Has yet another traditional information source forever been changed via the World Wide Web? Specifically, are printed sales magazines becoming obsolete? The following new realities appear to be signaling the death of the sales magazine:
- Content – The World Wide Web is teeming with fresh, informative and relevant sales content (i.e., articles, stories and illustrations) covering selling, prospecting, and every other subject or area of interest to sales practitioners. No longer is the printed sales magazine the go-to source for sales and related content.
- Sources – The large pool of unique sales content available on the World Wide Web comes from a variety of sources from around the world and is not limited to the same small group of sales experts routinely published in a sales magazine.
- Availability – Unlike content printed in a sales magazine (periodic publication) sales content published on the World Wide Web is made available to readers instantly without the traditional delays associated with print media (e.g., printing, distribution).
- Pricing – In some cases, if not most cases, the same sales content found in a printed sales magazine can be found on the World Wide Web at little to no cost. It has been suggested that trends show consumers are moving away from traditional subscription services (fee-based) to free information sources.
For many these new realities serve as trigger events leading to change. Trends in traditional print media advertising suggest that savvy advertisers have seen the writing on the wall for some time now and are currently in the process or have already moved their advertising dollars elsewhere accordingly.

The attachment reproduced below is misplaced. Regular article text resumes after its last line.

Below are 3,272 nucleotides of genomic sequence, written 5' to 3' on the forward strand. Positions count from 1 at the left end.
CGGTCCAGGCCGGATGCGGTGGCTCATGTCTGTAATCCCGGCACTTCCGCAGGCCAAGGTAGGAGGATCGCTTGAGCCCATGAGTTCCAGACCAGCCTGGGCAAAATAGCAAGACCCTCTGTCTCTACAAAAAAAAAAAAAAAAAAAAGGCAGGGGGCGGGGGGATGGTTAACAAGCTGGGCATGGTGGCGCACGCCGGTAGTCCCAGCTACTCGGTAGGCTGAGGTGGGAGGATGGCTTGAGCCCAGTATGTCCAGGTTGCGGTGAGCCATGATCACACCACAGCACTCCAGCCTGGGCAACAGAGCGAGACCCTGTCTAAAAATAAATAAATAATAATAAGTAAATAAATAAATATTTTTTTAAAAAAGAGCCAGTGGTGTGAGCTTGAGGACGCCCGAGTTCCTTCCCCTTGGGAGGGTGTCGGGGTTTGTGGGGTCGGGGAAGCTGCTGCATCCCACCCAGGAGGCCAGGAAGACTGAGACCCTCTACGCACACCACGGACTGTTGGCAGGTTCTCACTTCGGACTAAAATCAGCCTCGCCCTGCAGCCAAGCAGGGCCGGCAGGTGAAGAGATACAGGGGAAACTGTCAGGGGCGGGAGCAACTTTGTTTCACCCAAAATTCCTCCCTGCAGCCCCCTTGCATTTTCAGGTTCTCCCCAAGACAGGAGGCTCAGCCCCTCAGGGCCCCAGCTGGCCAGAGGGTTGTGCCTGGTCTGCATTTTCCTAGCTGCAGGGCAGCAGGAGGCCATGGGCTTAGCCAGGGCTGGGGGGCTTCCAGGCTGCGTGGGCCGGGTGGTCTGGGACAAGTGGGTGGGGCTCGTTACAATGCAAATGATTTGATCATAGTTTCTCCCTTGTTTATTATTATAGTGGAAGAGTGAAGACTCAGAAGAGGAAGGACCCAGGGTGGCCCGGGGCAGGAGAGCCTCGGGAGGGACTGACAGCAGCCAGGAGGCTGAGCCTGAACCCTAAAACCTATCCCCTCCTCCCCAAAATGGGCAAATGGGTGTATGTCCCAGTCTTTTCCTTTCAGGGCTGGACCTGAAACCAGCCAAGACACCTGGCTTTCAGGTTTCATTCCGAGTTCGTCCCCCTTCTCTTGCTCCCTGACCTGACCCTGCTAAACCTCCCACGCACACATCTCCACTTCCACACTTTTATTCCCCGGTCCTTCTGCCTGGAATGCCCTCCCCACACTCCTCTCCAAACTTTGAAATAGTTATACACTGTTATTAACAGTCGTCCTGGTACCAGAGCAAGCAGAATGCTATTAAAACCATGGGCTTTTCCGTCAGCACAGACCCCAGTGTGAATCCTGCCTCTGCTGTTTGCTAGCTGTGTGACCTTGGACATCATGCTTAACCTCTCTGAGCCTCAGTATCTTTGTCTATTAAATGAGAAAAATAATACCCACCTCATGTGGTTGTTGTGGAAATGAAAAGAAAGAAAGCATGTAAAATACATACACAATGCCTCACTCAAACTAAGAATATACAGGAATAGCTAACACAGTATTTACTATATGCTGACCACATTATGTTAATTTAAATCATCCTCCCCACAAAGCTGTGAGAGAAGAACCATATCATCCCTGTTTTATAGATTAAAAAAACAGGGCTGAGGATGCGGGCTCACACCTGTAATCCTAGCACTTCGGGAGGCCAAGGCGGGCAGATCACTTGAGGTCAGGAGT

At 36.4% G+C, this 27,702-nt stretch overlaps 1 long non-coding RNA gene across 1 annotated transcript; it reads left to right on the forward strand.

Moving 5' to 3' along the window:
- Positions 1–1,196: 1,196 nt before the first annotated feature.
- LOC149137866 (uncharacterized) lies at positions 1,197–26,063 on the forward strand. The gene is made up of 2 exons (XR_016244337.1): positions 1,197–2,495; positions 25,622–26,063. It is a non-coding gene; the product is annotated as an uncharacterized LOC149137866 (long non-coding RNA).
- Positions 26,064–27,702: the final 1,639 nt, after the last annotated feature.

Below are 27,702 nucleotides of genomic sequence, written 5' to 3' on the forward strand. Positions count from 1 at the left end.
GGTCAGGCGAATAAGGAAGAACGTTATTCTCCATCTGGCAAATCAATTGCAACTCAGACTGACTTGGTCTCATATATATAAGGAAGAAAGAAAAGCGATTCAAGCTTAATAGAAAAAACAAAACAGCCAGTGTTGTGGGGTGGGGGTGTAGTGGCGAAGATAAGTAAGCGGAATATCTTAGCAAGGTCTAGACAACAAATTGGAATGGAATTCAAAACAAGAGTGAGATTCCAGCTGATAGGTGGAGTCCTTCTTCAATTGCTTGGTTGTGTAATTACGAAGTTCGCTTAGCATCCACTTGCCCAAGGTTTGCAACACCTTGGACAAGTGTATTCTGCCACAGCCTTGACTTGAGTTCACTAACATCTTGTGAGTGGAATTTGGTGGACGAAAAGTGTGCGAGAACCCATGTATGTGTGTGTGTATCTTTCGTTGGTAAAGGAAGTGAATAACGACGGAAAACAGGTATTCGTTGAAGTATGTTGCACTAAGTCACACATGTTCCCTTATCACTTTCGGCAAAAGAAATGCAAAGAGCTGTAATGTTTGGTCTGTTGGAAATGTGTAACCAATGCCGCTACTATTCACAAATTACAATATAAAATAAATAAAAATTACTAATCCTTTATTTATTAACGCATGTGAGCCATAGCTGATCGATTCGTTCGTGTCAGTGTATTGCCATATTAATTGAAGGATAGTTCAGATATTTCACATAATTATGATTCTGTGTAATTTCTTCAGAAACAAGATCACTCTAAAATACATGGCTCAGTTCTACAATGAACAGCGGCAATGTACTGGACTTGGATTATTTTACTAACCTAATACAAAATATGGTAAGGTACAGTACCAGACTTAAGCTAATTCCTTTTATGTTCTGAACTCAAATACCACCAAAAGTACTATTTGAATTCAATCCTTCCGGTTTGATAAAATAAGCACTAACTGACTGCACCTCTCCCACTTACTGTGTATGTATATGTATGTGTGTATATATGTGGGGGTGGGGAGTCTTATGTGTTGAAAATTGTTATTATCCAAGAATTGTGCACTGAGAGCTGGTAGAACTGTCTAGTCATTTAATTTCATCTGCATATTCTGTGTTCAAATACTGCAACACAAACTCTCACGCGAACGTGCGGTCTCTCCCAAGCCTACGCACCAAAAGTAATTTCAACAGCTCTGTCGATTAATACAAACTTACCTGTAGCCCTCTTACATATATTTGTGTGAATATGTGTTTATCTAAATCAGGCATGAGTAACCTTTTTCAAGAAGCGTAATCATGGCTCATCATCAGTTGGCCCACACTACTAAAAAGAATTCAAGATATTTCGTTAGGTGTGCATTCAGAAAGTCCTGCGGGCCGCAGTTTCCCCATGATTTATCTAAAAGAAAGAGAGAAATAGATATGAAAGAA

What does this mean for the future of the printed sales magazine? It means publishers had better come up with something of value in their print publications other than the same sales content (e.g., articles, stories, illustrations) that can be found faster and cheaper elsewhere if they want to maintain and/or grow their subscriber base.
Is the death of the sales magazine (i.e., print magazines) nothing more than hyperbole and/or misinformation circulating around the World Wide Web? You tell me! Where do you get your sales content? I have not subscribed to a printed sales magazine in quite some time and have no plans to do so in the near future for all of the realities listed above.
I would be remiss if I did not point out that in our search for websites offering information about selling we discovered that much of the information we found was outdated and/or inaccurate. The likelihood of encountering low quality information highlights the need for readers to seek out (1) quality (i.e., timely, accurate, complete) information, with (2) qualified interpretation and then (3) apply critical thinking skills to the information being presented.
These three information search and processing activities should not be overlooked in either personal or professional use. When working from misinformation, lack of information and/or inaccurate interpretation of information readers run the risk of misunderstandings and erroneous conclusions resulting in faulty decisions, poor choices and potentially negative consequences.